2. Persisted data in Query Store allows for detecting issues related to query plan changes.

The feature allows the DBA to track queries across time and displays all the different query plans associated with the query, up to the default of 200 execution plans per query. When a plan changes, the Query Store reports bubble up this information. The information also includes aggregated runtime data associated with each plan. Detecting this sort of issue without Query Store is much more challenging.

3. With Query Store you can see query performance across time and from a variety of perspectives.

Microsoft added query wait statistics to the feature in SQL Server 2017. Bar graphs in the Query Wait Statistics report show categories of wait types. Queries that contribute to that wait type, such as CPU, Memory, Lock etc. ,   are visible in the report. The DBA then has valuable insight into waits experienced by queries thanks to Query Store. This report can be based on Total Wait Time, like below, or Avg, Min, Max, and Standard Deviation. Left clicking on the wait category shows the queries contributing to that wait type.

 

Example report for Query store Wait Statistics report

With the built-in Query Store reports, the DBA can see expensive, poor performing queries with the highest CPU, duration, logical reads and more. This data can also be based on totals, averages min/max and standard deviation. By doing so, Query Store offers insight into the most expensive, painful queries that are hurting performance during any particular time slice and across days of history retained in the Query Store.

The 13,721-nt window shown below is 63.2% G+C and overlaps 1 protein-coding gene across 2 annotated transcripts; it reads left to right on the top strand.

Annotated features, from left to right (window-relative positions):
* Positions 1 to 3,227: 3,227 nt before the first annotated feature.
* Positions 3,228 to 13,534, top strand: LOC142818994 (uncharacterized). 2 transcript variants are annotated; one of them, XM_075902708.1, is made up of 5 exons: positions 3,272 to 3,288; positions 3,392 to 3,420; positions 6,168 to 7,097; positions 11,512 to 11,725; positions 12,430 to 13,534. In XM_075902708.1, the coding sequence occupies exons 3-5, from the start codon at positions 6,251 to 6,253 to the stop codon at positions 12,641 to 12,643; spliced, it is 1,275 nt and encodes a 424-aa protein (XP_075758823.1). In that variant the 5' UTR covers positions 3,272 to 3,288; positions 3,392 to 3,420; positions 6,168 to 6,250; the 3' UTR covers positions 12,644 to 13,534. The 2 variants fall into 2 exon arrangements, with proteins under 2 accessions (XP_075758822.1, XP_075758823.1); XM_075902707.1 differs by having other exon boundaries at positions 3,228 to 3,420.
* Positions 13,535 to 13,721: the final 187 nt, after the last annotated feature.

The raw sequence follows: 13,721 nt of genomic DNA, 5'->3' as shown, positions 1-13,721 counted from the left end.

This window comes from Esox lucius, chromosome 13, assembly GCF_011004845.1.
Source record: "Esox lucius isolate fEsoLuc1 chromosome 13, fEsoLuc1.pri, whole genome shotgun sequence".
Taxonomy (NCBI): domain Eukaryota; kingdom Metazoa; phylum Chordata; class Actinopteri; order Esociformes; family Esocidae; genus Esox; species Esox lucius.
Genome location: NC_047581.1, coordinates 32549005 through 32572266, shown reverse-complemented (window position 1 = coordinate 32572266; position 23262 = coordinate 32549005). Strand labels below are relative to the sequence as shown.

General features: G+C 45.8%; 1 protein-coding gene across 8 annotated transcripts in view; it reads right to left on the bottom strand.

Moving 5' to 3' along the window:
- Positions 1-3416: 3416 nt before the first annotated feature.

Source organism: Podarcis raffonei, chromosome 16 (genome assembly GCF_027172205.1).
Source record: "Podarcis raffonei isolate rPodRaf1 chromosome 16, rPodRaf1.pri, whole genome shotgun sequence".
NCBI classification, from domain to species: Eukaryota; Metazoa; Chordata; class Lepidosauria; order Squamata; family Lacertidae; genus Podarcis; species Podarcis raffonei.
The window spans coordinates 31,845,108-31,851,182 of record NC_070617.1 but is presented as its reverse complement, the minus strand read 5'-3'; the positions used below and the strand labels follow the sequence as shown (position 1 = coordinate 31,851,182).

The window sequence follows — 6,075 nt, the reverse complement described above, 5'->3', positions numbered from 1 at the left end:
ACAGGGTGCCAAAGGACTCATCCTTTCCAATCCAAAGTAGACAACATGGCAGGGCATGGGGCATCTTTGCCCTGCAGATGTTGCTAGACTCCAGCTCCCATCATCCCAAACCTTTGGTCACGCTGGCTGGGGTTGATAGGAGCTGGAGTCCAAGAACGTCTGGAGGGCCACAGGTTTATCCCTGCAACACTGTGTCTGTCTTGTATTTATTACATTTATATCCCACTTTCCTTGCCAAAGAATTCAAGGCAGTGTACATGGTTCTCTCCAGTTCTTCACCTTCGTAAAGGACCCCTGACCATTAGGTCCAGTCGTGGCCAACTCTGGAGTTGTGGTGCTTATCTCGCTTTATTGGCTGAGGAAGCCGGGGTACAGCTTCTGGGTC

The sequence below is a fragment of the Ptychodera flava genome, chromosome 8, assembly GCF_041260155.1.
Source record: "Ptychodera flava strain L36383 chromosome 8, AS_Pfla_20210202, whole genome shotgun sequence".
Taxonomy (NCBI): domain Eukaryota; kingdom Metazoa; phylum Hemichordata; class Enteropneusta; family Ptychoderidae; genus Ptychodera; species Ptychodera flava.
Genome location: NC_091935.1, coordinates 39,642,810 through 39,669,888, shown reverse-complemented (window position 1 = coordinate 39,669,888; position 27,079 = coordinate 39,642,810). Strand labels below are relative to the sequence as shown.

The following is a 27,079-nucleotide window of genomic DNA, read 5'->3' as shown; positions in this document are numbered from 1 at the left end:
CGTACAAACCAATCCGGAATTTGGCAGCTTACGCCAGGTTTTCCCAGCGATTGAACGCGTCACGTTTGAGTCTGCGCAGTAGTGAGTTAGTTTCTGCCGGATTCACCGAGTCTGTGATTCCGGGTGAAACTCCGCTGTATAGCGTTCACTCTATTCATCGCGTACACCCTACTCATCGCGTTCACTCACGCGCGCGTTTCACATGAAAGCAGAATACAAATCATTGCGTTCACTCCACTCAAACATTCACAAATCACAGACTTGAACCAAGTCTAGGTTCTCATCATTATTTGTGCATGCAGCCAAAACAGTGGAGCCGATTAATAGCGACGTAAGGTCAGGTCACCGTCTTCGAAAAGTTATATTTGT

4. You can view missing index recommendations for expensive queries  using Query Store. Now, you shouldn’t go out and blindly apply the recommendations, but this does offer you the chance to analyze existing queries and the missing index recommendation to see if index cleanup and consolidation needs to happen. This process can benefit not only the query with the missing index recommendation, but other queries in the workload as well.

How To Enable the SQL Server Query Store

Enabling the Query Store is simple enough with two lines of T-SQL, but there are some defaults and options that you should understand before you enable the feature. Not all defaults are going to be desirable and you’ll learn which ones you should adjust as we progress. I will be showing you this in SQL Server 2017.